Candidates' Medical Histories Spotty at Best

In a reverse of recent trends, keeping health under wraps

Much has been made of John McCain's age and physical wellbeing, but he is hardly alone among this year's White House hopefuls in keeping his medical records largely private.

McCain's medical records run well over 1,000 pages, recounting his injuries from Vietnam to his multiple bouts with skin cancer and, presumably, everything in between. Yet details of the malignant melanomas that have plagued him are lacking, reports the New York Times, raising concerns about the likelihood of the cancer's return.

Joe Biden, too, has endured his own brush with death, a severe brain aneurysm that struck him in 1988. What is unclear is what sort of follow-up care he has had. As with McCain, there are concerns about the possibility of Biden suffering a repeat attack.

In sharp contrast to their respective running mates, Barack Obama and Sarah Palin are both in their mid-40s and have had no known major medical issues. Still, a one-page letter from Obama's personal physician and a complete lack of disclosure on the topic of Palin's health leave people wondering.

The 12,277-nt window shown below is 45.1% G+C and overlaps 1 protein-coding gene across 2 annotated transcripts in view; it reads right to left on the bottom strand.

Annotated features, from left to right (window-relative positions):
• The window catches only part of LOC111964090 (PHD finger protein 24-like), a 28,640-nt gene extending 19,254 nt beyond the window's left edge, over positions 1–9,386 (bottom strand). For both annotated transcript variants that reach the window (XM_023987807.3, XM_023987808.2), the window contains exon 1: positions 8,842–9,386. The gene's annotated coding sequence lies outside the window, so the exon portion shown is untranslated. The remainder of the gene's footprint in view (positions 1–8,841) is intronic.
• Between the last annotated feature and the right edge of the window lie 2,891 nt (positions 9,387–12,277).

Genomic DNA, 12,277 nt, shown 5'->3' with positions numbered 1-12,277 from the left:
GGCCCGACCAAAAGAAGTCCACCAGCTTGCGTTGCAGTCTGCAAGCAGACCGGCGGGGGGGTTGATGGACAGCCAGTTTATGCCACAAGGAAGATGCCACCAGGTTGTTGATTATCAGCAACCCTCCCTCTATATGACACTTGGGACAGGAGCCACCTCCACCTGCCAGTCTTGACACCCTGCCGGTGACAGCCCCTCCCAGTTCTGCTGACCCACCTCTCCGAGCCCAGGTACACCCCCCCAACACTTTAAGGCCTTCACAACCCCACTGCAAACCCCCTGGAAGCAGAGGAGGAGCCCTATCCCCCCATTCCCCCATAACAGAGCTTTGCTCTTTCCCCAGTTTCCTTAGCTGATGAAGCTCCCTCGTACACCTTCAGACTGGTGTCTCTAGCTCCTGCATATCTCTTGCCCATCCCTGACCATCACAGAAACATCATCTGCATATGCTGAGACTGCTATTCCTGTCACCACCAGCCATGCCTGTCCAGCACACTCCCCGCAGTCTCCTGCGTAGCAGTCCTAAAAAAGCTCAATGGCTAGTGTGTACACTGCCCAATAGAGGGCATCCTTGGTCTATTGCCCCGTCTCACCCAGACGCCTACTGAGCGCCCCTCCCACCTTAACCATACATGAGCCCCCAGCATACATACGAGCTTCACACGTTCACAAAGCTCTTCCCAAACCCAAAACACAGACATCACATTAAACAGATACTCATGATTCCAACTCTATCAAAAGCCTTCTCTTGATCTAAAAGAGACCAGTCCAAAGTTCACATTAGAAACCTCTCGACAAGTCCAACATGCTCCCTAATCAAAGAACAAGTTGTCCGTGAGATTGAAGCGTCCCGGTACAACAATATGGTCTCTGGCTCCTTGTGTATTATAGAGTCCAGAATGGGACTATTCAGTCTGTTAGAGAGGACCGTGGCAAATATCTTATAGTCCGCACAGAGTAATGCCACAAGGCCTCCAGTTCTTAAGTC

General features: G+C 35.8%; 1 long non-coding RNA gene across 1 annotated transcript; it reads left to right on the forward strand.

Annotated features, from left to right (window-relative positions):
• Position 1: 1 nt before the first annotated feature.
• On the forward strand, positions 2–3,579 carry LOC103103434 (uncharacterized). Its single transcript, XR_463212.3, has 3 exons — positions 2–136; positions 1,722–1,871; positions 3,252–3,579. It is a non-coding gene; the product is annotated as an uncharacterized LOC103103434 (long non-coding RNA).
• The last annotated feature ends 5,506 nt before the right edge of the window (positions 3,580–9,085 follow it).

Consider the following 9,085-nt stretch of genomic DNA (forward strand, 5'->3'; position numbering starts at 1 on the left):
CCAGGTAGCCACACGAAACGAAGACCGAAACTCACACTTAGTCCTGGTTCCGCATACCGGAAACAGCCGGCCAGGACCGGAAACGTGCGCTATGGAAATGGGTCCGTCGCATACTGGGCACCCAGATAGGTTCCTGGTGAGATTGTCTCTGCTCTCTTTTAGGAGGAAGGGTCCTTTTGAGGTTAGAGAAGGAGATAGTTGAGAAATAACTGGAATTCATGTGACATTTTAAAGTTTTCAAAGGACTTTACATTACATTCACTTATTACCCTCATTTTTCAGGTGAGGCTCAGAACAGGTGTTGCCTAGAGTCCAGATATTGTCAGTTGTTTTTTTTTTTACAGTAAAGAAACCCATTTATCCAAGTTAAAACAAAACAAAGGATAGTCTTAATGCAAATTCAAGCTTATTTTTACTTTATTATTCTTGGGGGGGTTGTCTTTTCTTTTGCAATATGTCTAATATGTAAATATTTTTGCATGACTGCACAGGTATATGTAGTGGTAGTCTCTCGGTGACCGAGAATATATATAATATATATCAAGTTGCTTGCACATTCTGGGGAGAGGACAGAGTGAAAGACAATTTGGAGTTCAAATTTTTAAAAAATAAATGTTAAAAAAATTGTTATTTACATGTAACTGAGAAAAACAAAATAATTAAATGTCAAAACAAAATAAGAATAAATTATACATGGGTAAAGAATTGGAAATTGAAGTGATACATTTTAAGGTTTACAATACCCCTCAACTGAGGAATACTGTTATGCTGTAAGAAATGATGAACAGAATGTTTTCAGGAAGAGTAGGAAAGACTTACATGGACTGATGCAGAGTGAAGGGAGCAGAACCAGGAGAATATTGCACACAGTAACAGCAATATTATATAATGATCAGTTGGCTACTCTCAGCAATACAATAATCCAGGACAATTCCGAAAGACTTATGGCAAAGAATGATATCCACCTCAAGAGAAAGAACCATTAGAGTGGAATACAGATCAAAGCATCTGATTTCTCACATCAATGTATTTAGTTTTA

Obama was, by his own admission, a regular smoker for several years -- he still chews nicotine gum, as well as a causaul drug user. Palin gave birth to her fifth child in April, something that carries heightened risks for women in their 40s.

Past efforts to keep medical secrets have most notably doomed the aspirations of Sen. Thomas Eagleton (depression) in 1972 and Sen. Paul Tsongas (non-Hodgkins lymphoma) in 1992.

Full disclosure has been the norm since questions were raised about then 69-year-old Ronald Reagan's health during the 1980 campaign.

Asked what he would do if he became senile while president, Reagan offered a simple, one-word answer.


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